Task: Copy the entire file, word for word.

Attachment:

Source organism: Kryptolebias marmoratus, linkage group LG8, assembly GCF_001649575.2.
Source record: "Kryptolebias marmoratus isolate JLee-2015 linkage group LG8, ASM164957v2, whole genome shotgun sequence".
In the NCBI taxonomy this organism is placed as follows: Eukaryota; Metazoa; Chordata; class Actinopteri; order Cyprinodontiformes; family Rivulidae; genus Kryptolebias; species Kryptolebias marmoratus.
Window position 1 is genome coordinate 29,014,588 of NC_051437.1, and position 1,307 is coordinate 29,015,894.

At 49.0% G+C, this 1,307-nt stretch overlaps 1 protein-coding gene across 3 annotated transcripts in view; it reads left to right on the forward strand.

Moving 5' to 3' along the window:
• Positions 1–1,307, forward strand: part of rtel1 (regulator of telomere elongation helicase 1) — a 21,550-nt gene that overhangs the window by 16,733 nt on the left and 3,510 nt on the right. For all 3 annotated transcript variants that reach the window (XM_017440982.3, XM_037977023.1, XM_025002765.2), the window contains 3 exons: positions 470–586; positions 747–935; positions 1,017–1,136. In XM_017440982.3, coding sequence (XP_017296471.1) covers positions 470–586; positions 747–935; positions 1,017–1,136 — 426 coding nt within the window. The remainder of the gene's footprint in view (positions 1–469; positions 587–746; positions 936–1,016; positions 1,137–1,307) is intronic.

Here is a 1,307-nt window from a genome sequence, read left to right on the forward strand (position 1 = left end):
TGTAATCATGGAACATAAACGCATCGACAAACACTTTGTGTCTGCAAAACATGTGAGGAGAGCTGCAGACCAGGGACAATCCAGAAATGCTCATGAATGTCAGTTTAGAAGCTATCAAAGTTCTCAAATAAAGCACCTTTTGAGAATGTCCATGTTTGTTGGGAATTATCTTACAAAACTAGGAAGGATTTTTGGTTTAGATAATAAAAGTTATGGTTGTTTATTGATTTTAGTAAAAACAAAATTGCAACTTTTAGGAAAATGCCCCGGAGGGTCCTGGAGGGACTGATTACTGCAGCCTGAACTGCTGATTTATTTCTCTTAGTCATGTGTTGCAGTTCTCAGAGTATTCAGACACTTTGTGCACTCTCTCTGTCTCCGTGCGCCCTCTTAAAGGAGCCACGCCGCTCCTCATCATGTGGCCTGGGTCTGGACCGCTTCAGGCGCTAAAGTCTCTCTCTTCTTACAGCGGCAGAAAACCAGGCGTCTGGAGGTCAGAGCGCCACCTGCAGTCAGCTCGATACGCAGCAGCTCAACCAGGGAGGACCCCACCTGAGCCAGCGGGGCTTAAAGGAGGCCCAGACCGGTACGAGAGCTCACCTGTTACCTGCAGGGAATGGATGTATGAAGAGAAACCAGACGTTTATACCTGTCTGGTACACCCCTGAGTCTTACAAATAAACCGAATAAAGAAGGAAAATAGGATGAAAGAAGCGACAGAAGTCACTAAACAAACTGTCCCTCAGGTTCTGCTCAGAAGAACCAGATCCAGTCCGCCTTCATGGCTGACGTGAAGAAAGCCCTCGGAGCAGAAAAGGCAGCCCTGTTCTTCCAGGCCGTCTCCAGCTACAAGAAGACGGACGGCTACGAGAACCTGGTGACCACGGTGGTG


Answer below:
Source organism: Kryptolebias marmoratus, linkage group LG8, assembly GCF_001649575.2.
Source record: "Kryptolebias marmoratus isolate JLee-2015 linkage group LG8, ASM164957v2, whole genome shotgun sequence".
In the NCBI taxonomy this organism is placed as follows: Eukaryota; Metazoa; Chordata; class Actinopteri; order Cyprinodontiformes; family Rivulidae; genus Kryptolebias; species Kryptolebias marmoratus.
Window position 1 is genome coordinate 29,014,588 of NC_051437.1, and position 1,307 is coordinate 29,015,894.

At 49.0% G+C, this 1,307-nt stretch overlaps 1 protein-coding gene across 3 annotated transcripts in view; it reads left to right on the forward strand.

Moving 5' to 3' along the window:
• Positions 1–1,307, forward strand: part of rtel1 (regulator of telomere elongation helicase 1) — a 21,550-nt gene that overhangs the window by 16,733 nt on the left and 3,510 nt on the right. For all 3 annotated transcript variants that reach the window (XM_017440982.3, XM_037977023.1, XM_025002765.2), the window contains 3 exons: positions 470–586; positions 747–935; positions 1,017–1,136. In XM_017440982.3, coding sequence (XP_017296471.1) covers positions 470–586; positions 747–935; positions 1,017–1,136 — 426 coding nt within the window. The remainder of the gene's footprint in view (positions 1–469; positions 587–746; positions 936–1,016; positions 1,137–1,307) is intronic.

Here is a 1,307-nt window from a genome sequence, read left to right on the forward strand (position 1 = left end):
TGTAATCATGGAACATAAACGCATCGACAAACACTTTGTGTCTGCAAAACATGTGAGGAGAGCTGCAGACCAGGGACAATCCAGAAATGCTCATGAATGTCAGTTTAGAAGCTATCAAAGTTCTCAAATAAAGCACCTTTTGAGAATGTCCATGTTTGTTGGGAATTATCTTACAAAACTAGGAAGGATTTTTGGTTTAGATAATAAAAGTTATGGTTGTTTATTGATTTTAGTAAAAACAAAATTGCAACTTTTAGGAAAATGCCCCGGAGGGTCCTGGAGGGACTGATTACTGCAGCCTGAACTGCTGATTTATTTCTCTTAGTCATGTGTTGCAGTTCTCAGAGTATTCAGACACTTTGTGCACTCTCTCTGTCTCCGTGCGCCCTCTTAAAGGAGCCACGCCGCTCCTCATCATGTGGCCTGGGTCTGGACCGCTTCAGGCGCTAAAGTCTCTCTCTTCTTACAGCGGCAGAAAACCAGGCGTCTGGAGGTCAGAGCGCCACCTGCAGTCAGCTCGATACGCAGCAGCTCAACCAGGGAGGACCCCACCTGAGCCAGCGGGGCTTAAAGGAGGCCCAGACCGGTACGAGAGCTCACCTGTTACCTGCAGGGAATGGATGTATGAAGAGAAACCAGACGTTTATACCTGTCTGGTACACCCCTGAGTCTTACAAATAAACCGAATAAAGAAGGAAAATAGGATGAAAGAAGCGACAGAAGTCACTAAACAAACTGTCCCTCAGGTTCTGCTCAGAAGAACCAGATCCAGTCCGCCTTCATGGCTGACGTGAAGAAAGCCCTCGGAGCAGAAAAGGCAGCCCTGTTCTTCCAGGCCGTCTCCAGCTACAAGAAGACGGACGGCTACGAGAACCTGGTGACCACGGTGGTG